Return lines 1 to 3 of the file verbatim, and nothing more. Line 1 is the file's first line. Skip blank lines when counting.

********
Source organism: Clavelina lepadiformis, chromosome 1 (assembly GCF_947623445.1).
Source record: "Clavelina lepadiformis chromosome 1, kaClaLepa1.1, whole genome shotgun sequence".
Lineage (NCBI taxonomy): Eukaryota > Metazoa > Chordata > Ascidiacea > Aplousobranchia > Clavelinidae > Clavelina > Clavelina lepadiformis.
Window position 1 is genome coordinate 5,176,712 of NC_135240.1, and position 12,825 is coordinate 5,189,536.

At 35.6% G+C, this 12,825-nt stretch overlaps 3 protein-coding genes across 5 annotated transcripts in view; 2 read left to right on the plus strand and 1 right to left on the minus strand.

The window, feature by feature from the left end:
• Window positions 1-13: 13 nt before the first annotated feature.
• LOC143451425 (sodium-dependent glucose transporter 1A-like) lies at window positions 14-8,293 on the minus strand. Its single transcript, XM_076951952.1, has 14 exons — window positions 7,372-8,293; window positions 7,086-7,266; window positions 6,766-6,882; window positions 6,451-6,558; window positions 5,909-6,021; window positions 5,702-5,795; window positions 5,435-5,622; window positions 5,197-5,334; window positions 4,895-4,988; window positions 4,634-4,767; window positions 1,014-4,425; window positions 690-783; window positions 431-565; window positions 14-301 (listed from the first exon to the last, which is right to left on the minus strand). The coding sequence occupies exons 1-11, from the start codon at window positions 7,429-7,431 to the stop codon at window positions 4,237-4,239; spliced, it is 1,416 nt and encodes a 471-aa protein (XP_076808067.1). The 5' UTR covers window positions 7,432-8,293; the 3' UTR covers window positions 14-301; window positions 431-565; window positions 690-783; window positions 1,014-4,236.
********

Source organism: Clavelina lepadiformis, chromosome 1 (assembly GCF_947623445.1).
Source record: "Clavelina lepadiformis chromosome 1, kaClaLepa1.1, whole genome shotgun sequence".
Lineage (NCBI taxonomy): Eukaryota > Metazoa > Chordata > Ascidiacea > Aplousobranchia > Clavelinidae > Clavelina > Clavelina lepadiformis.